My family of four returned to the Washington D.C. Metropolitan area in July 2013 after finishing our second international relocation (third, if you count our 3 years in Miami!). I originally began this blog in July 2011 to share the experiences of our life in the Land of Smiles and our travels around the region with our family and friends. Now that we are re-settled on U.S. soil, I will continue to post what, I hope, will be interesting observations about where we live and what we do and see.
Saturday, September 8, 2012
More Summer Reading
A few more books from my summer reading. 1. Welcome to the Bangkok Slaughterhouse: The Battle for Human Dignity in Bangkok's Bleakest Slums by Joe Maier and Jerry Hopkins.
"For twenty-five years, Father Joe Maier, a Catholic priest, has lived and worked in Bangkok's bleakest slums, establishing more than thirty schools, five shelters for street kids, and several projects for women and children with AIDS, working with and against authority, earning enmity and praise in equal measure. In this book, he tells the heartbreaking and heartwarming stories of the poorest of Thailand's poor, each a gem guaranteed to bring anger, tears, and joy. 100% of all proceeds will be donated to the Human Development Fund in Bangkok, Thailand."
My comments: This book was sad and difficult to read. I kept thinking about Say Jon's future and what his life (most likely) will be like once he reaches the age of 15 and is no longer under the care of the Thai Government. The poverty in Bangkok is so visible and such a reality in our daily lives here - it is everywhere you look, no matter where you are in the city.
2. Another Piece of My Heart by Jane Green.
"Andi has spent much of her adult life looking for the perfect man, and at thirty-seven, she's finally found him. Ethan--divorced with two daughters, Emily and Sophia--is a devoted father and even better husband. Always hoping one day she would be a mother, Andi embraces the girls like they were her own. But in Emily’s eyes, Andi is an obstacle to her father’s love, and Emily will do whatever it takes to break her down. When the dynamics between the two escalate, they threaten everything Andi believes about love, family, and motherhood—leaving both women standing at a crossroad in their lives…and in their hearts."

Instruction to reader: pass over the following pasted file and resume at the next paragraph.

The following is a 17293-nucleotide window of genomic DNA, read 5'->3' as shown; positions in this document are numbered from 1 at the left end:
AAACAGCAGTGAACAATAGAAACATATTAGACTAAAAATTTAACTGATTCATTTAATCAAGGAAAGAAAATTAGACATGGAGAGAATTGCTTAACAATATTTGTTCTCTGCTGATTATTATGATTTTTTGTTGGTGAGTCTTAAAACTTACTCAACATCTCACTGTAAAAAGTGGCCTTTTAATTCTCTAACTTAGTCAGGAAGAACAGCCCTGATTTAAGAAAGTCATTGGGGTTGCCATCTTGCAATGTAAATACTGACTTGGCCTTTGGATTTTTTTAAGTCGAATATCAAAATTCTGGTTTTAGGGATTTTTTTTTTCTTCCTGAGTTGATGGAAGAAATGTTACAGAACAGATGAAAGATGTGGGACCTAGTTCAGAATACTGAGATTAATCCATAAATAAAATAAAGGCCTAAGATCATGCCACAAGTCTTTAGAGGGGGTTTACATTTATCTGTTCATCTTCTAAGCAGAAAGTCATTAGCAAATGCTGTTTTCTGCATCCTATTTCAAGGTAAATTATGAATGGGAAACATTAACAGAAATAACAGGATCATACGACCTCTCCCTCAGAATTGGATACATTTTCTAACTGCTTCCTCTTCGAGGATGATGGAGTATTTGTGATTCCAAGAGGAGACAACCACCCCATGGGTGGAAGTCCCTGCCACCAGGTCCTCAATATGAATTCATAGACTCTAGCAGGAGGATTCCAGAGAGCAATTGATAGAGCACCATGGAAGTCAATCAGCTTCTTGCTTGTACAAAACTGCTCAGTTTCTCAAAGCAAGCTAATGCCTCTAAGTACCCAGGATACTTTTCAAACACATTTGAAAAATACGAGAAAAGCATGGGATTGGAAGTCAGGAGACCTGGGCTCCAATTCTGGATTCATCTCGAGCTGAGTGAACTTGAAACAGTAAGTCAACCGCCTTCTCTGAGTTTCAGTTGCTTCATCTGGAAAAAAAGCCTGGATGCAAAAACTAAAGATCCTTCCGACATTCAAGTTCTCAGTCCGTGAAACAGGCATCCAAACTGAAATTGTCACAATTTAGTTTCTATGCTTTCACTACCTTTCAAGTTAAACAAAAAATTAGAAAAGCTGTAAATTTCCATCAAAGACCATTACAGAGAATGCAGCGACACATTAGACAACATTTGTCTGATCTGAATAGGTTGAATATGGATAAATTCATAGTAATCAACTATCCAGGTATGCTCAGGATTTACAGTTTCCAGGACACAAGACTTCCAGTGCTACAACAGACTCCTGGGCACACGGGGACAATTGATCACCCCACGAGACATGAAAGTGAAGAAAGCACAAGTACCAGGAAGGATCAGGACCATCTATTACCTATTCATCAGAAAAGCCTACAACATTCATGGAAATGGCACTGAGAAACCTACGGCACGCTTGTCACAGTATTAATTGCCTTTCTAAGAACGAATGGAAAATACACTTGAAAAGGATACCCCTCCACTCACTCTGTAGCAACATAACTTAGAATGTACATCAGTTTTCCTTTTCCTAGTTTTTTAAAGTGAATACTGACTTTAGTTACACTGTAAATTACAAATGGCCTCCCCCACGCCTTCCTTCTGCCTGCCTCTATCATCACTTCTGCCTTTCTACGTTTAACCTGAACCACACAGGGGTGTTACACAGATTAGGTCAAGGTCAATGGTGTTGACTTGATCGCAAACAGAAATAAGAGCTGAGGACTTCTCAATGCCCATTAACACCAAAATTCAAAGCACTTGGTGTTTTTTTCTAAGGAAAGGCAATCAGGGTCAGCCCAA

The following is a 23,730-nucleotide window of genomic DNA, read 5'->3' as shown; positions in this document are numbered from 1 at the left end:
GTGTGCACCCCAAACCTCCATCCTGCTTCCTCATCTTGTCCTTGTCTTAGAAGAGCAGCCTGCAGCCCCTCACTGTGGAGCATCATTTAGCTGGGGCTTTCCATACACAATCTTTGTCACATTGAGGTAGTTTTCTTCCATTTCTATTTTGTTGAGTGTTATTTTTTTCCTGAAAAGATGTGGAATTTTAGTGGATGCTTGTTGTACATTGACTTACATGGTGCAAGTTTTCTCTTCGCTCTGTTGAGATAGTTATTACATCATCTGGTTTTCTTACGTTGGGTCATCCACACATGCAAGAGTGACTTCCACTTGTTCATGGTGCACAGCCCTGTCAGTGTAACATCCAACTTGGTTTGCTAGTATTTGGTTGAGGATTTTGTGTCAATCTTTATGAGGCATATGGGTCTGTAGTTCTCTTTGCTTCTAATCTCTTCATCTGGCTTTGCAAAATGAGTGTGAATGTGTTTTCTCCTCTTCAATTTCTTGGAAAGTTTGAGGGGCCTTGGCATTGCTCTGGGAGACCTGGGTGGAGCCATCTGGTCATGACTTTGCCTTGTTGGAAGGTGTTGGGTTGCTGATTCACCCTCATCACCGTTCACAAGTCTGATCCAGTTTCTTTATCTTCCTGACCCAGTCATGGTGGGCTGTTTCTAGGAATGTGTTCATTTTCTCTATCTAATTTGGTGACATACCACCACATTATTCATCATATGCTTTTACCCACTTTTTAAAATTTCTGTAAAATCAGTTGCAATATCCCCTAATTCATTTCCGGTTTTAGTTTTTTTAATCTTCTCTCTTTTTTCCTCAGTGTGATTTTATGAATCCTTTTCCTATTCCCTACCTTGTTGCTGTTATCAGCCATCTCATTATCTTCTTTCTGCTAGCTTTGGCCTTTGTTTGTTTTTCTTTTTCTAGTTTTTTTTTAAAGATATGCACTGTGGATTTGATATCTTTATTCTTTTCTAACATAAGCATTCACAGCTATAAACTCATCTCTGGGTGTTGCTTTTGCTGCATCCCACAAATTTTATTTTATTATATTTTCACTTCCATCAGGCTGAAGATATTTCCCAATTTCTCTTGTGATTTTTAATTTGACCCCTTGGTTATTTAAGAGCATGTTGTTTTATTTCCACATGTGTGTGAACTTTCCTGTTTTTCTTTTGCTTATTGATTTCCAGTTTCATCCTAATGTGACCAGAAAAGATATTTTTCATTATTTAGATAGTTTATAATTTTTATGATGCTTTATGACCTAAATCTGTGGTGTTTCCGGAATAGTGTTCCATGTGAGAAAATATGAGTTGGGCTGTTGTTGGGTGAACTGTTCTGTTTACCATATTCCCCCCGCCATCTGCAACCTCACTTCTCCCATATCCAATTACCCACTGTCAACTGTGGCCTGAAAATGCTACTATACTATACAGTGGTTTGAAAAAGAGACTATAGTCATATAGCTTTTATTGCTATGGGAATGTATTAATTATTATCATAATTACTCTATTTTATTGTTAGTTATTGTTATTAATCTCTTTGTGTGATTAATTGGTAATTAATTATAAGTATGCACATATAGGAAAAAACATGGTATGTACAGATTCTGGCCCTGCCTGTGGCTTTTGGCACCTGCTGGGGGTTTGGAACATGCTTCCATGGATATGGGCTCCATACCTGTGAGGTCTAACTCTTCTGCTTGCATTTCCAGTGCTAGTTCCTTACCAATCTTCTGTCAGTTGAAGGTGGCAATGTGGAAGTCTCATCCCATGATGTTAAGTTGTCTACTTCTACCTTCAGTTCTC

My comments: Jane Green is another favorite author of mine. I sobbed and sobbed while reading this book...not too cool when you are on a crowded airplane.
3. The Shoemaker's Wife by Adriana Trigiani
"The majestic and haunting beauty of the Italian Alps is the setting of the first meeting of Enza, a practical beauty, and Ciro, a strapping mountain boy, who meet as teenagers, despite growing up in villages just a few miles apart. At the turn of the last century, when Ciro catches the local priest in a scandal, he is banished from his village and sent to hide in America as an apprentice to a shoemaker in Little Italy. Without explanation, he leaves a bereft Enza behind. Soon, Enza's family faces disaster and she, too, is forced to go to America with her father to secure their future.
Unbeknownst to one another, they both build fledgling lives in America, Ciro masters shoemaking and Enza takes a factory job in Hoboken until fate intervenes and reunites them. But it is too late: Ciro has volunteered to serve in World War I and Enza, determined to forge a life without him, begins her impressive career as a seamstress at the Metropolitan Opera House that will sweep her into the glamorous salons of Manhattan and into the life of the international singing sensation, Enrico Caruso.
From the stately mansions of Carnegie Hill, to the cobblestone streets of Little Italy, over the perilous cliffs of northern Italy, to the white-capped lakes of northern Minnesota, these star-crossed lovers meet and separate, until, finally, the power of their love changes both of their lives forever.
Lush and evocative, told in tantalizing detail and enriched with lovable, unforgettable characters, The Shoemaker's Wife is a portrait of the times, the places and the people who defined the immigrant experience, claiming their portion of the American dream with ambition and resolve, cutting it to fit their needs like the finest Italian silk."
My comments: I haven't finished this book yet - it is very long (almost 500 pages) but, so far, worth the time. Good (what I consider) "historical fiction".
So, you probably noticed the absence of the HOTTEST book(s) of the summer on my list...Ireally, really, reallytried to read the books in the "Fifty Shades" series. Beyond the initial curiosity to see what everyone was talking (and facebooking) about, I just could not get interested in them. According to a friend, the third book in the series ties (no pun intended) everything together so I guess if I stuck it out that long, I might have a different opinion. I hope you are enjoying the weekend!